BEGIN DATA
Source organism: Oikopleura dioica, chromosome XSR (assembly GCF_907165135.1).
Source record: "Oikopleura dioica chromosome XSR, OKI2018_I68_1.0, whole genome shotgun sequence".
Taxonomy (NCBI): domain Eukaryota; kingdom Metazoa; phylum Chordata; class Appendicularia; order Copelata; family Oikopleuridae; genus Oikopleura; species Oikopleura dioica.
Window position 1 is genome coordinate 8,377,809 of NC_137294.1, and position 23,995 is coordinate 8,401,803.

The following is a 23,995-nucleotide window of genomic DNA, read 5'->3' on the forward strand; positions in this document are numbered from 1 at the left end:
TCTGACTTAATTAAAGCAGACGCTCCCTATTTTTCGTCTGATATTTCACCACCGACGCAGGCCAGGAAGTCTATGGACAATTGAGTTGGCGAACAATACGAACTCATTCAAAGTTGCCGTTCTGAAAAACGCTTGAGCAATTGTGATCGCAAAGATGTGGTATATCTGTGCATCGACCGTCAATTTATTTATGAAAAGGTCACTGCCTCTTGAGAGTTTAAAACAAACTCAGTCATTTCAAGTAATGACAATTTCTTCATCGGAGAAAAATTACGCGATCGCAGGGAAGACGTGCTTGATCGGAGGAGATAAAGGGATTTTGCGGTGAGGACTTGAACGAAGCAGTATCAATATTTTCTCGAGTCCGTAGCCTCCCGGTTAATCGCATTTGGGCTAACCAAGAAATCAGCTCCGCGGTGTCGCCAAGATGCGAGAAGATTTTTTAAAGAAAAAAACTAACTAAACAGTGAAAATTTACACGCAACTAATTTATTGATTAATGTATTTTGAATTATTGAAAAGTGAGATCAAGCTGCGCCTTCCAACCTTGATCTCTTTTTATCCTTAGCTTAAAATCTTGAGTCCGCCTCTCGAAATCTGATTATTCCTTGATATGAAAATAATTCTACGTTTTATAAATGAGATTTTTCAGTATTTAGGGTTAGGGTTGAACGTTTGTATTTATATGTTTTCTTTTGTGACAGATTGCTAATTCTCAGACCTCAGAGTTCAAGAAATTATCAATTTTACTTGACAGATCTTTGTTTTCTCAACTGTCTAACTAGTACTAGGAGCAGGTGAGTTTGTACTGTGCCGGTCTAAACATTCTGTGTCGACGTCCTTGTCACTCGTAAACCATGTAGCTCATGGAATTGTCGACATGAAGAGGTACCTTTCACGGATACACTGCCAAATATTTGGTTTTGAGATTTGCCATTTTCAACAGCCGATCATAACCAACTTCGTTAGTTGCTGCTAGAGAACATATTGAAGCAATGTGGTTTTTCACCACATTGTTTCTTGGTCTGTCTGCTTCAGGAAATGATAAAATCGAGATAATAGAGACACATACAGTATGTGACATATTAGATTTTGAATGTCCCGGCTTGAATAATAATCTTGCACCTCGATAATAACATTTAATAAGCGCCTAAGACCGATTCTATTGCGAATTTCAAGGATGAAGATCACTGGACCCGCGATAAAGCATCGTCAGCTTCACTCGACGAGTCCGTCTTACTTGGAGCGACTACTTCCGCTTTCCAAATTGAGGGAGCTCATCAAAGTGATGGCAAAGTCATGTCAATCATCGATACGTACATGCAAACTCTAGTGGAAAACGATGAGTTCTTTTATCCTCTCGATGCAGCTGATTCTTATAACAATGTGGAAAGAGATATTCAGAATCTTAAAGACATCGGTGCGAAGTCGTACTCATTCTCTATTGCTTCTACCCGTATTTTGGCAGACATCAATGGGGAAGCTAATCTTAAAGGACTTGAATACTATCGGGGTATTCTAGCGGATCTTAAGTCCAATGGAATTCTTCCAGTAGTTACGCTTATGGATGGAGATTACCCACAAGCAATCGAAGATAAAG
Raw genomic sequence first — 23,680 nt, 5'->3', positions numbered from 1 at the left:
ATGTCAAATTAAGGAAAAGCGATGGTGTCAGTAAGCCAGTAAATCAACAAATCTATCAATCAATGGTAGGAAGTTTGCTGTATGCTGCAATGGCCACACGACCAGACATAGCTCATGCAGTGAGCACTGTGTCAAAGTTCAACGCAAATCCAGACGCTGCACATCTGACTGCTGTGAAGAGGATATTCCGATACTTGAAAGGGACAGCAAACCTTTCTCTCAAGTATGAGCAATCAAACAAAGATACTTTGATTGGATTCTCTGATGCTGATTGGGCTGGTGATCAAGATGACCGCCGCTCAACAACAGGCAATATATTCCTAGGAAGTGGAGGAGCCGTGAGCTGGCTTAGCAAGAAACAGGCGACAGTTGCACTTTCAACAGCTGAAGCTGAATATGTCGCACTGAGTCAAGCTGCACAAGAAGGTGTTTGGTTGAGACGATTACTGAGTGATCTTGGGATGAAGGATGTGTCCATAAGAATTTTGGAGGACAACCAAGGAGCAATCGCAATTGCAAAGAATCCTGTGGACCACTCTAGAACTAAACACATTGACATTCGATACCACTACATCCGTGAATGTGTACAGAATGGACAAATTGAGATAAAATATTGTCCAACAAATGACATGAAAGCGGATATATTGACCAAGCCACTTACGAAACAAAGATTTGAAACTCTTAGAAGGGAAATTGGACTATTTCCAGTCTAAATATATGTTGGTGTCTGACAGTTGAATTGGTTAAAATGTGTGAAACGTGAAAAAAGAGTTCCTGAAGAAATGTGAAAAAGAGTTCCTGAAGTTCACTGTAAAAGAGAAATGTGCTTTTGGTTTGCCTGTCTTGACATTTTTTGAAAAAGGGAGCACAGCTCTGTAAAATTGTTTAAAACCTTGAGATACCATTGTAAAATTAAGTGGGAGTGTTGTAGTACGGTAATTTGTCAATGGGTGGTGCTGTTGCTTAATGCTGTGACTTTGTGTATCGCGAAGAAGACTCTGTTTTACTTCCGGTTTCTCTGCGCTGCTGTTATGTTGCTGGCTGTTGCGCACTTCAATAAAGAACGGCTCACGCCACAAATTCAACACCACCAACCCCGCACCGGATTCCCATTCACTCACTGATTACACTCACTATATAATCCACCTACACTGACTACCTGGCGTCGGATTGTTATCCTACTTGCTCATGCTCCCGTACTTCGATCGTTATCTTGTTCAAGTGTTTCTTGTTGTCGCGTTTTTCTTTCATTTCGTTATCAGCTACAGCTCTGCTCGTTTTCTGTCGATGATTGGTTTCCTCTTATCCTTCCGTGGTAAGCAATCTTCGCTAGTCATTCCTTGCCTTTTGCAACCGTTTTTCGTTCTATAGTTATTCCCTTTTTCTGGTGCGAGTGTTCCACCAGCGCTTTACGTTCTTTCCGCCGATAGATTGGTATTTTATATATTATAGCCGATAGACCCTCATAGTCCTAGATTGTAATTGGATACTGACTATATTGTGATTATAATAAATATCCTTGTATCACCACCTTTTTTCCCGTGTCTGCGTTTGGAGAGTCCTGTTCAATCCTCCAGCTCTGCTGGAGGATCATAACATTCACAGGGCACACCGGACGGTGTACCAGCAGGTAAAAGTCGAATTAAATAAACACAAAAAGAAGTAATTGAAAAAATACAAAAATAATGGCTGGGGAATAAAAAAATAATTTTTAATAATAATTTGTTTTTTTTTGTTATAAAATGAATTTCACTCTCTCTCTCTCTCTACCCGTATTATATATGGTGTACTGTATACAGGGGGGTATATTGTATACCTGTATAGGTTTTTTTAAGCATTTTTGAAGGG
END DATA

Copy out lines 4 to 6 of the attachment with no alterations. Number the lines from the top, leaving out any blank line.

Window position 1 is genome coordinate 8,377,809 of NC_137294.1, and position 23,995 is coordinate 8,401,803.

The following is a 23,995-nucleotide window of genomic DNA, read 5'->3' on the forward strand; positions in this document are numbered from 1 at the left end:
TCTGACTTAATTAAAGCAGACGCTCCCTATTTTTCGTCTGATATTTCACCACCGACGCAGGCCAGGAAGTCTATGGACAATTGAGTTGGCGAACAATACGAACTCATTCAAAGTTGCCGTTCTGAAAAACGCTTGAGCAATTGTGATCGCAAAGATGTGGTATATCTGTGCATCGACCGTCAATTTATTTATGAAAAGGTCACTGCCTCTTGAGAGTTTAAAACAAACTCAGTCATTTCAAGTAATGACAATTTCTTCATCGGAGAAAAATTACGCGATCGCAGGGAAGACGTGCTTGATCGGAGGAGATAAAGGGATTTTGCGGTGAGGACTTGAACGAAGCAGTATCAATATTTTCTCGAGTCCGTAGCCTCCCGGTTAATCGCATTTGGGCTAACCAAGAAATCAGCTCCGCGGTGTCGCCAAGATGCGAGAAGATTTTTTAAAGAAAAAAACTAACTAAACAGTGAAAATTTACACGCAACTAATTTATTGATTAATGTATTTTGAATTATTGAAAAGTGAGATCAAGCTGCGCCTTCCAACCTTGATCTCTTTTTATCCTTAGCTTAAAATCTTGAGTCCGCCTCTCGAAATCTGATTATTCCTTGATATGAAAATAATTCTACGTTTTATAAATGAGATTTTTCAGTATTTAGGGTTAGGGTTGAACGTTTGTATTTATATGTTTTCTTTTGTGACAGATTGCTAATTCTCAGACCTCAGAGTTCAAGAAATTATCAATTTTACTTGACAGATCTTTGTTTTCTCAACTGTCTAACTAGTACTAGGAGCAGGTGAGTTTGTACTGTGCCGGTCTAAACATTCTGTGTCGACGTCCTTGTCACTCGTAAACCATGTAGCTCATGGAATTGTCGACATGAAGAGGTACCTTTCACGGATACACTGCCAAATATTTGGTTTTGAGATTTGCCATTTTCAACAGCCGATCATAACCAACTTCGTTAGTTGCTGCTAGAGAACATATTGAAGCAATGTGGTTTTTCACCACATTGTTTCTTGGTCTGTCTGCTTCAGGAAATGATAAAATCGAGATAATAGAGACACATACAGTATGTGACATATTAGATTTTGAATGTCCCGGCTTGAATAATAATCTTGCACCTCGATAATAACATTTAATAAGCGCCTAAGACCGATTCTATTGCGAATTTCAAGGATGAAGATCACTGGACCCGCGATAAAGCATCGTCAGCTTCACTCGACGAGTCCGTCTTACTTGGAGCGACTACTTCCGCTTTCCAAATTGAGGGAGCTCATCAAAGTGATGGCAAAGTCATGTCAATCATCGATACGTACATGCAAACTCTAGTGGAAAACGATGAGTTCTTTTATCCTCTCGATGCAGCTGATTCTTATAACAATGTGGAAAGAGATATTCAGAATCTTAAAGACATCGGTGCGAAGTCGTACTCATTCTCTATTGCTTCTACCCGTATTTTGGCAGACATCAATGGGGAAGCTAATCTTAAAGGACTTGAATACTATCGGGGTATTCTAGCGGATCTTAAGTCCAATGGAATTCTTCCAGTAGTTACGCTTATGGATGGAGATTACCCACAAGCAATCGAAGATAAAG